First, let's get the reason behind this "news" out of the way: It's a way for those who are against the Second Amendment to know who to shun, who to refuse to hire, and who to refuse to do business with. It's a list that tells (stupid) burglars exactly which houses to break into if they want to be armed.
Well they don't exactly print "every name". His paper may print the names of breeders, but they don't print the names of people who terminate babies. Isn't that also news? They don't print the names of licensed doctors and nurses who perform abortions. They don't print the names of people who get sex changes or the doctors who perform them, and they don't print the names of people at Iowa State who are performing stem cell research (outside of government funding.)
Why not? Because journalists go after people they are opposed to, not people they agree with.
It's unanimous! Times Watch guest judges Stephen Spruiell, who runs National Review Online's Media Blog, and Times critic William McGowan, author of the upcoming book Gray Lady Down, both picked as his worst quote of the year one from New York Times PublisherArthur Sulzberger Jr. (The quote also earned Quote of the Year honors from Times Watch's parent organization, the Media Research Center.) Spruiell says it was the "sheer arrogance" of Sulzberger's speech that put the paper's publisher over the top.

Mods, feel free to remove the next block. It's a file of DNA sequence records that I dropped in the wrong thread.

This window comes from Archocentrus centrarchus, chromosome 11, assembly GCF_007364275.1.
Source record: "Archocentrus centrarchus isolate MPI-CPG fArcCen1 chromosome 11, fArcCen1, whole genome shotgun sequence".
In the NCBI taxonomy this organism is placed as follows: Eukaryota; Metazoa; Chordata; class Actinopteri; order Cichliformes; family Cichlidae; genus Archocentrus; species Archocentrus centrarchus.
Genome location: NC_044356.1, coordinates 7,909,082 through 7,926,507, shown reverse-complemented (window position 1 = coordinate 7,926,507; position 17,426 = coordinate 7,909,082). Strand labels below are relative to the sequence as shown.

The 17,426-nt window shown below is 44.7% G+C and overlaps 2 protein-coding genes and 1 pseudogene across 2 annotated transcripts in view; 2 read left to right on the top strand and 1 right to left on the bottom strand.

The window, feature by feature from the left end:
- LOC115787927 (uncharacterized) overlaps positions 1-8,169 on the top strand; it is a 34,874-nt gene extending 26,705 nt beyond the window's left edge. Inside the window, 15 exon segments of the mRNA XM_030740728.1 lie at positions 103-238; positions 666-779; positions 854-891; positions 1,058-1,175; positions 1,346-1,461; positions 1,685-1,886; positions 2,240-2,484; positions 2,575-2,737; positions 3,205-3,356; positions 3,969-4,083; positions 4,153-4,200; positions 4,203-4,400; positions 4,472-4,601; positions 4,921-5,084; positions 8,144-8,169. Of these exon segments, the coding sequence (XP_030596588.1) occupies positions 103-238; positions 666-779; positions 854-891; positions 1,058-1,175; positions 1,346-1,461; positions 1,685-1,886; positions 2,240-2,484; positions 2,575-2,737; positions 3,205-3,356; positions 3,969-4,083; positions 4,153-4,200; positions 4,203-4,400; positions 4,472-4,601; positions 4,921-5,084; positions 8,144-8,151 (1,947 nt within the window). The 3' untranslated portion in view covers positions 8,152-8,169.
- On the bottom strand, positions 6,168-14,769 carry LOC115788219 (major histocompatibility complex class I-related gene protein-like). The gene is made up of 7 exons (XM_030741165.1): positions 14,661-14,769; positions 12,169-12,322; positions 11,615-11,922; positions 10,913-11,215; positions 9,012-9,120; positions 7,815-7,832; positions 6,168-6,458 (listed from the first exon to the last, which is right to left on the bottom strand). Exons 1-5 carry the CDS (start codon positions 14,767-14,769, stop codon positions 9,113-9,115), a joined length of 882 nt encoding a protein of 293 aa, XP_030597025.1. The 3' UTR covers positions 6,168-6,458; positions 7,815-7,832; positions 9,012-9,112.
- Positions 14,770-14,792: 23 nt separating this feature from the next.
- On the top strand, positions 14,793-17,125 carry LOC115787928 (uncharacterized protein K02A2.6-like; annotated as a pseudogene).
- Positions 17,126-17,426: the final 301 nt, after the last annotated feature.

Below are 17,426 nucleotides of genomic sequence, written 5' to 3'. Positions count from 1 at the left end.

Rather can't have it both ways. If he says FOX News gets White House talking points, he'd better be able to back it up. And so far, he can't, no matter how many interviews he does with CNN. Mr. Rather is welcome here to explain himself, but he should have done that already.
As he introduced Malkin, O’Reilly made his case even stronger:
Actor Sean Penn received an award Monday evening from the Creative Coalition, and took the opportunity to slam virtually every Republican whose name he's familiar with while calling for the impeachment of President Bush and Vice President Cheney. Here are some of the more vitriolic segments of the prepared text as he accepted the first annual Christopher Reeve First Amendment Award (emphasis mine throughout):
Which is to say that, globally, the United States is number one at demanding accountability and backing up that demand with imprisonment. But, when it comes to our president, vice president, secretary of state, former secretary of defense...this insistence on accountability vanishes. All of a sudden, what's past is prologue. And we're just "forward-looking." But some people can't just look forward. Men and women stationed in Iraq at this moment, under orders of a Commander-in-Chief so sufficiently practiced in the art of deception, that he got vast numbers of American journalists and the most esteemed media outlets of this country, including The New York Times, The Washington Post, NPR, and PBS to eagerly serve his agenda-building for war. And the process also induced vast numbers of artists and performers (probably even some in this room tonight) to keep quiet and facilitate the push for an invasion in Iraq.